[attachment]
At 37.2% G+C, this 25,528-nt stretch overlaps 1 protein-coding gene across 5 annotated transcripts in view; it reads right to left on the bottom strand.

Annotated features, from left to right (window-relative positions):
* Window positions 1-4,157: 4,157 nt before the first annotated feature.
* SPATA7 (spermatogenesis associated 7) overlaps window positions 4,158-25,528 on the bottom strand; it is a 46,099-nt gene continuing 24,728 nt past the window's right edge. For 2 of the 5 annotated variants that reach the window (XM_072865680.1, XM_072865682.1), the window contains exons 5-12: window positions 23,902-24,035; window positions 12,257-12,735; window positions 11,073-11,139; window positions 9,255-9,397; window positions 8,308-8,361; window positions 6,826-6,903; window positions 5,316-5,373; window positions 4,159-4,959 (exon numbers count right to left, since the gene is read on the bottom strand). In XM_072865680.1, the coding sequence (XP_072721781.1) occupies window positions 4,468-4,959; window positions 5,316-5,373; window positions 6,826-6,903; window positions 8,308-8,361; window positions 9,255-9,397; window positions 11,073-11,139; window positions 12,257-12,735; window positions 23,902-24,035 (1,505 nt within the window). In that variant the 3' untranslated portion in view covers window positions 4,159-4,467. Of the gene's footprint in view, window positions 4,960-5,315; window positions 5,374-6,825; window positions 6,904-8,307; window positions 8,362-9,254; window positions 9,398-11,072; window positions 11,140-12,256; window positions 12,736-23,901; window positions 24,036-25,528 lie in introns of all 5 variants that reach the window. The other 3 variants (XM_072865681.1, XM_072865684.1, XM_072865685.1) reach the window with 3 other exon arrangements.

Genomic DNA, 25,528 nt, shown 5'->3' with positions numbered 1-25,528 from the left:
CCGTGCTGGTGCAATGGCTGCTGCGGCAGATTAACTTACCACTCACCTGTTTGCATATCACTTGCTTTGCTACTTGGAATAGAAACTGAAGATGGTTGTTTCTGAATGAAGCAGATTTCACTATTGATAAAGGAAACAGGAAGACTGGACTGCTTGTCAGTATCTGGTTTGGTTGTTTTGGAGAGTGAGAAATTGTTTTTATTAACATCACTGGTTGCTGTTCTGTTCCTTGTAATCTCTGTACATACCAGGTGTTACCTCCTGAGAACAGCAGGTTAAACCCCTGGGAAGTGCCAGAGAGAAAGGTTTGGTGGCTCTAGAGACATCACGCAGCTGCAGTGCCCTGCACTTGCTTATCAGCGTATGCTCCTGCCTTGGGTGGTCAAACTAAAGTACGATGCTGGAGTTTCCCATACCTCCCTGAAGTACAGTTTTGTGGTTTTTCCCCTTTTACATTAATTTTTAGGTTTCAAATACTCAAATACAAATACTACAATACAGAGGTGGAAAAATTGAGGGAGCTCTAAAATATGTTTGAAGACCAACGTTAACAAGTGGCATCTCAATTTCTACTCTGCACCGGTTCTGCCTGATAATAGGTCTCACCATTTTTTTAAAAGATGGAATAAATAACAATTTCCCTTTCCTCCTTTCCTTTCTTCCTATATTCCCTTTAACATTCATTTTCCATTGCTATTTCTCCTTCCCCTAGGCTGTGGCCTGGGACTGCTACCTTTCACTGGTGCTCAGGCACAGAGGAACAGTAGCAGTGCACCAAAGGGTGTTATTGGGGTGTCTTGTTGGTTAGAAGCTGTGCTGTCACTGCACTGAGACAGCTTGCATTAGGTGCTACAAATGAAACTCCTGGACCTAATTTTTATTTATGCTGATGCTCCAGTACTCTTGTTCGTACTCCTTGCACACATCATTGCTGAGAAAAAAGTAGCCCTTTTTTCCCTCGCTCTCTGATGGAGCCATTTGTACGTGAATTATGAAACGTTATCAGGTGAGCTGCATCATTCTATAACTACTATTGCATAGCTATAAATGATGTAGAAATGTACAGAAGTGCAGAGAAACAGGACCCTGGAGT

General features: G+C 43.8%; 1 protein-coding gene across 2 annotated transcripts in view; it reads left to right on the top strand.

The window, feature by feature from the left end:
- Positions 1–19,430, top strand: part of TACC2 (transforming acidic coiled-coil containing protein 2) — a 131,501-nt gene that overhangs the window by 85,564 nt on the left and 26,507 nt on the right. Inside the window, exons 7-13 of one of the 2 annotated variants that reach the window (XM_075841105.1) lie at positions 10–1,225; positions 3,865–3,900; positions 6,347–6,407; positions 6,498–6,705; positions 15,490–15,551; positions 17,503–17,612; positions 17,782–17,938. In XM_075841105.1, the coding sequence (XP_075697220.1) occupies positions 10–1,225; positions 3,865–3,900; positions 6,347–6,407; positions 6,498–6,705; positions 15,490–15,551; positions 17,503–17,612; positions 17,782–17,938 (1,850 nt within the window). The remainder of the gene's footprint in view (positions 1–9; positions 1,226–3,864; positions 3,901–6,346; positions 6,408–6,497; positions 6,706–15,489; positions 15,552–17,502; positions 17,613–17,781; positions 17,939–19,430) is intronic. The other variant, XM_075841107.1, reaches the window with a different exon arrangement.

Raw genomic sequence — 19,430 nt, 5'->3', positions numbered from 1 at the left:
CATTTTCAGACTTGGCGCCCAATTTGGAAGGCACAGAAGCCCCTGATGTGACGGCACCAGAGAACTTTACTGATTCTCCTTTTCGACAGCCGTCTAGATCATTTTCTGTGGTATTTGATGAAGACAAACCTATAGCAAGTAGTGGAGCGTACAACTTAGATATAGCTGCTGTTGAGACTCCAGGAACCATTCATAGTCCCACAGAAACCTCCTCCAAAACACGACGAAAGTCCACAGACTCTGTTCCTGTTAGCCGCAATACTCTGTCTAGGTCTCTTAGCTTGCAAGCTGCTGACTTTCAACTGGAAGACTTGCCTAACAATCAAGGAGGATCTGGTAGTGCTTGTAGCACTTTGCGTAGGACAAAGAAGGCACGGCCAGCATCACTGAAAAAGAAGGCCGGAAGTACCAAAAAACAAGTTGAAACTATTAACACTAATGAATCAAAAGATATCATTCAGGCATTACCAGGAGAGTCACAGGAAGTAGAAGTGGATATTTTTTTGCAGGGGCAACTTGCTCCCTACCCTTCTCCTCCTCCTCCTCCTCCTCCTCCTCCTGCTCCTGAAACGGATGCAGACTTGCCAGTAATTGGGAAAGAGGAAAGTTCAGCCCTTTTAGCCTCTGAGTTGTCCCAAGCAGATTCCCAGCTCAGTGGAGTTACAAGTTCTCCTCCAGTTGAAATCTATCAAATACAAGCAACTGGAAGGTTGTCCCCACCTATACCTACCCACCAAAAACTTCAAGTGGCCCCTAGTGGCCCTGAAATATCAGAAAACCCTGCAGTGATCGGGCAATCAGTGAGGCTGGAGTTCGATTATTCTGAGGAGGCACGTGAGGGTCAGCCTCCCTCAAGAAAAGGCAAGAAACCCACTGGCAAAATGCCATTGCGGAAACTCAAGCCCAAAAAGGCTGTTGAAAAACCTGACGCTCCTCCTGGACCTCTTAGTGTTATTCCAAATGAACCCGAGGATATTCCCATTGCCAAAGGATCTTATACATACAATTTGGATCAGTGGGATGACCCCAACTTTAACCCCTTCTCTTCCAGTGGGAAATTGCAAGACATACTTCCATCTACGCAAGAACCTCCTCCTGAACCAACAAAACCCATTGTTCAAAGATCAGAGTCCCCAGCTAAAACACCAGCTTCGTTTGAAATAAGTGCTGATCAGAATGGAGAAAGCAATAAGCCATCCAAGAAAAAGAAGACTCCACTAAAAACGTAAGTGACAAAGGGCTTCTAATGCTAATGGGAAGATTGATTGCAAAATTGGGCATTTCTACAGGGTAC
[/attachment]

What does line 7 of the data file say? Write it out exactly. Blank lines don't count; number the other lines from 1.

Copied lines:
General features: G+C 43.8%; 1 protein-coding gene across 2 annotated transcripts in view; it reads left to right on the top strand.